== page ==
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The WTI crude oil price saw more gains today (Wednesday) after the Energy Information Administration (EIA) reported better-than-expected supply data.
Shortly before 11 a.m., WTI oil dropped more than 1.5%. WTI had recovered by noon, gaining 0.59% to $61.11 a barrel.
Brent oil prices were up 1.16% and trading at $68.16. The London benchmark has surged 4% since Monday.
Futures rose after the EIA reported a second-straight weekly decline in U.S. crude inventories. Supplies decreased 2.2 million barrels last week. Analysts polled by Platts had predicted a decrease of only 250,000.
Despite the supply dip, U.S. oil production actually increased last week. According to The Wall Street Journal, output rose by 5,000 barrels a day to 9.37 million barrels a day.
The WTI crude oil price has been volatile over the last week. It saw a huge one-day drop of 3.3% on Thursday, May 7. It gained 0.8% Friday day before falling 0.2% Monday.
According to Money Morning's Global Energy Strategist Dr. Kent Moors, short-term volatility is to be expected.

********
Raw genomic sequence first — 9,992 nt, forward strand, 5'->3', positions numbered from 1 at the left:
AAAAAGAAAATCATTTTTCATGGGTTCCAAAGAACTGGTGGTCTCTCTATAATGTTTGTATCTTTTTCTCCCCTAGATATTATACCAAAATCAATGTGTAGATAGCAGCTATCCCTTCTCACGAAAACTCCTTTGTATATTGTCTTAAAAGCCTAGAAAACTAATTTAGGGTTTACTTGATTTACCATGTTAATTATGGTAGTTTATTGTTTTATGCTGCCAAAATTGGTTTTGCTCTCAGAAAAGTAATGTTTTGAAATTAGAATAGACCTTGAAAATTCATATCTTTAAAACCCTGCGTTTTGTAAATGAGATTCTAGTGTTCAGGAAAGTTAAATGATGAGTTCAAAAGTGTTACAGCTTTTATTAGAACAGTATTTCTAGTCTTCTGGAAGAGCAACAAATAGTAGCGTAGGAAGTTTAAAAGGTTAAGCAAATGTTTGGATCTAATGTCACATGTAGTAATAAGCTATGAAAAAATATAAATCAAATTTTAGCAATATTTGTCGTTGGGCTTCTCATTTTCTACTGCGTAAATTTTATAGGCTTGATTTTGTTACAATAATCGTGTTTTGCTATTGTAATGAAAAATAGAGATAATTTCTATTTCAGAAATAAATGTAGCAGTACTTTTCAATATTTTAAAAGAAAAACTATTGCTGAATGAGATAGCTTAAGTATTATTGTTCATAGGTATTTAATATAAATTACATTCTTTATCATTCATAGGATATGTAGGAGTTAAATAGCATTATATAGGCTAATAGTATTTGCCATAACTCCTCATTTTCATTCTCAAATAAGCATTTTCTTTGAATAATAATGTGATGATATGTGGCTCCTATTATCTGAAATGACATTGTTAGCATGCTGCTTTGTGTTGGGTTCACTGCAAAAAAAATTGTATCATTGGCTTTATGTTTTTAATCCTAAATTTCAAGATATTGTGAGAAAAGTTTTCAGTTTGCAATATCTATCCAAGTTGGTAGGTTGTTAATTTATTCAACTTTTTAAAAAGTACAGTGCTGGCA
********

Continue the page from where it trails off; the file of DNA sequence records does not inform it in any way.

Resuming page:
But oil prices will follow a "ratcheting" upward trajectory through the rest 2015…
How the WTI Crude Oil Price Will Move in 2015
Because the cost of oil is measured in dollars, many other factors can depress prices. That includes rising interest rates and the overall strength of the dollar. These influences can cause knee-jerk downward reactions in prices.
But the WTI crude oil price will gradually rise thanks to dwindling supply and increasing demand.
"One thing is clear," Moors noted. "The ratcheting effect I have been talking about – in which oil has an overall trajectory in one direction (in this case up) despite volatility in the other – is taking shape."
Still, many TV pundits and oil analysts assert that DUC ("Drilled but UnCompleted") wells will bring down prices.
They argue any price surge will prompt companies to complete these unfinished wells in order to earn more revenue. This would flood the market with more product and effectively decrease prices again.
But those "experts" are horribly wrong. Here are the two biggest reasons why…
- The Wall Street Journal: Oil Prices Waver After Inventory Data